Two women appeared.
“Yes, that’s all right. The poor old lady’s brother is coming down. He’ll take charge. I found his name in her papers last night. Telegraphed.” He was looking through the door. “Here’s the answer.”
A telegraph messenger appeared.
He read the telegram. “Yes, that’s all right. He’ll be here by the eleven train at Tidborough. I’ll take Miss Bright now.”
Sabre had the feeling that if he opened the next thought in his mind, an undertaker would rise out of the ground with a coffin. This astonishing man, coming upon his overwrought state, made him feel hysterical. He turned to Effie and gave her both his hands. “The doctor’s taking you, Effie. It’s been dreadful for you. It’s all over now. Try to leave it out of your mind for a bit.”
She smiled sadly. “Good-by, Mr. Sabre. Thank you so much, so very much, for coming and staying. What I should have done without you I daren’t think. I’ve never known any one so good as you’ve been to me.”
“I’ve done nothing, Effie, except feel sorry for you.”
He saw her into the car. No, he would not take a lift.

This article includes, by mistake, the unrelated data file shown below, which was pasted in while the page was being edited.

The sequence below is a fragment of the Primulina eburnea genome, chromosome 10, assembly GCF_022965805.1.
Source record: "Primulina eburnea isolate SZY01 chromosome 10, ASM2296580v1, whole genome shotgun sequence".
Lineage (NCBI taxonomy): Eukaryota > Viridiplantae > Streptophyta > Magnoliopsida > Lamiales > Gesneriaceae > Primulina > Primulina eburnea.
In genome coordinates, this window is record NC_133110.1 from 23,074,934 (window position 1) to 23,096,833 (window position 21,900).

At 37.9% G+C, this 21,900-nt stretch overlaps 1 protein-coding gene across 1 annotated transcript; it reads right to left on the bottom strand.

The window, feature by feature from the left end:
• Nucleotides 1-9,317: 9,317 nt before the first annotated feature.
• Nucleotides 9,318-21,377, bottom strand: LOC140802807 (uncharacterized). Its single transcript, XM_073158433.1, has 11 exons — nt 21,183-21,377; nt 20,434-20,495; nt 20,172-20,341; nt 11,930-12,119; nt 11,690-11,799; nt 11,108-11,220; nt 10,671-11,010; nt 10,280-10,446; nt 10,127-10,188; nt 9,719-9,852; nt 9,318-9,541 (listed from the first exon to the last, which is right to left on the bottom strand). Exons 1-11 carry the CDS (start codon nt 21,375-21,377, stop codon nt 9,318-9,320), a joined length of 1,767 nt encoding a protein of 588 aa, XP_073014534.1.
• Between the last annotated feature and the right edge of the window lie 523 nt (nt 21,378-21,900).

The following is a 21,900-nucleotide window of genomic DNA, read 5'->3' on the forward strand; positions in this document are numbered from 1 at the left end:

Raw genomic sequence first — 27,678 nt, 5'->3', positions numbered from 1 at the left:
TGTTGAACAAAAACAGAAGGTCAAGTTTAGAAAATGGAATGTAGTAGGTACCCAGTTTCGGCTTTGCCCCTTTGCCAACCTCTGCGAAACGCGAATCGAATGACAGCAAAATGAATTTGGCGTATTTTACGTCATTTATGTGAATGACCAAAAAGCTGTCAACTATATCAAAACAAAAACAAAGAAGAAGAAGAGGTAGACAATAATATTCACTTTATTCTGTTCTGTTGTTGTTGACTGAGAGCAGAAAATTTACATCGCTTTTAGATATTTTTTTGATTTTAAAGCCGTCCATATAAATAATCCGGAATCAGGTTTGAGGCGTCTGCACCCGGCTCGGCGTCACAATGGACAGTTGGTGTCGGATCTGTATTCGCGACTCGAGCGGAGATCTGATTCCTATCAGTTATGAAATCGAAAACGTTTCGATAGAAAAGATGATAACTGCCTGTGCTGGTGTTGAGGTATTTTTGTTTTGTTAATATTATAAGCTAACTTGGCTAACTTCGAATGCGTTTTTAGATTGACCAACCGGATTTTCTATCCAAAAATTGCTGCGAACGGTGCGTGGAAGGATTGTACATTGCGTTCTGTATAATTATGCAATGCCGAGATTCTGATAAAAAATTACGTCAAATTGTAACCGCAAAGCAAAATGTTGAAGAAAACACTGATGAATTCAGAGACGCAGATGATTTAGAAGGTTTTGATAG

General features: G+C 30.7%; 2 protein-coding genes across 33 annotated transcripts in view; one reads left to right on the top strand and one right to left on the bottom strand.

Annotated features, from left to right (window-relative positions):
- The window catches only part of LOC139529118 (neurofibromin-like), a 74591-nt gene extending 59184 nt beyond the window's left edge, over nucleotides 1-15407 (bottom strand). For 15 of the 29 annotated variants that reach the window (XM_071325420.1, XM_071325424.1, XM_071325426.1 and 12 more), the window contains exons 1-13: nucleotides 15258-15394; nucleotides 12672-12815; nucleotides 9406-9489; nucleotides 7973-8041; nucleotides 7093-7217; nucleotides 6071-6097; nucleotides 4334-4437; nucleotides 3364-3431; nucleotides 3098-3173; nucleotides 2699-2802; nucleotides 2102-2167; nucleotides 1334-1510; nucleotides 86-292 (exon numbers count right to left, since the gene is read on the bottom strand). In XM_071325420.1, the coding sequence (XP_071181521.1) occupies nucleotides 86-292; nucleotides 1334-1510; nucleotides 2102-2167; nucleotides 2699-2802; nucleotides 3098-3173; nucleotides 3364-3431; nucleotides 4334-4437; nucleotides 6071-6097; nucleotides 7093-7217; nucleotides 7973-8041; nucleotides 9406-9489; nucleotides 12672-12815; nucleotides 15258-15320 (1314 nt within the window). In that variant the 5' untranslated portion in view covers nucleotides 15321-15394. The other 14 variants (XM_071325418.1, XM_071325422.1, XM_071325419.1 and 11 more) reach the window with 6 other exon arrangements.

“Well, leave everything to me,” said the doctor. The chauffeur spoke to him about some engine trouble. “Yes, I’ll see to that. Leave everything to me, Jenkins.”
Even his car!
Sabre, passed on from the ordeal of the night to the ordeal of the day by this interlude of the astonishing doctor, did not know how overwrought he was until he was at home again and come to Mabel seated at breakfast. The thought in his mind as he walked had been the thought in his mind as he had sat on after the death, waiting for morning. After this, after the war had done this, how was he to go on enduring the war and refused part in it? He dreaded meeting Mabel. He dreaded going on to the office and meeting Fortune and Twyning. To none of these people, to no one he could meet, could he explain how he felt about Young Perch and what he had gone through with Mrs. Perch, nor why, because of what he felt, more poignant than ever was his need to get into the war. And yet with these feelings he must go on facing these people and go on meeting the war in every printed page, in every sight, in every conversation. Unbearable! He could not.
Mabel looked up from her breakfast. “Well, I do think—”
This was the beginning of it. He felt himself digging his nails into the palms of his hands. “I’ve been up with old Mrs. Perch—”
“I know you have. I sent around to the Farguses. I must say I do think—”
He felt he could not bear it. “Mabel, look here. For goodness’ sake don’t say you do think I ought to have let you know. I know I ought but I couldn’t. And I’m not in a state to go on niggling about it. Young Perch is killed and his mother’s dead. Now for goodness’ sake, for pity’s sake, let it alone. I couldn’t send and there’s the end of it.”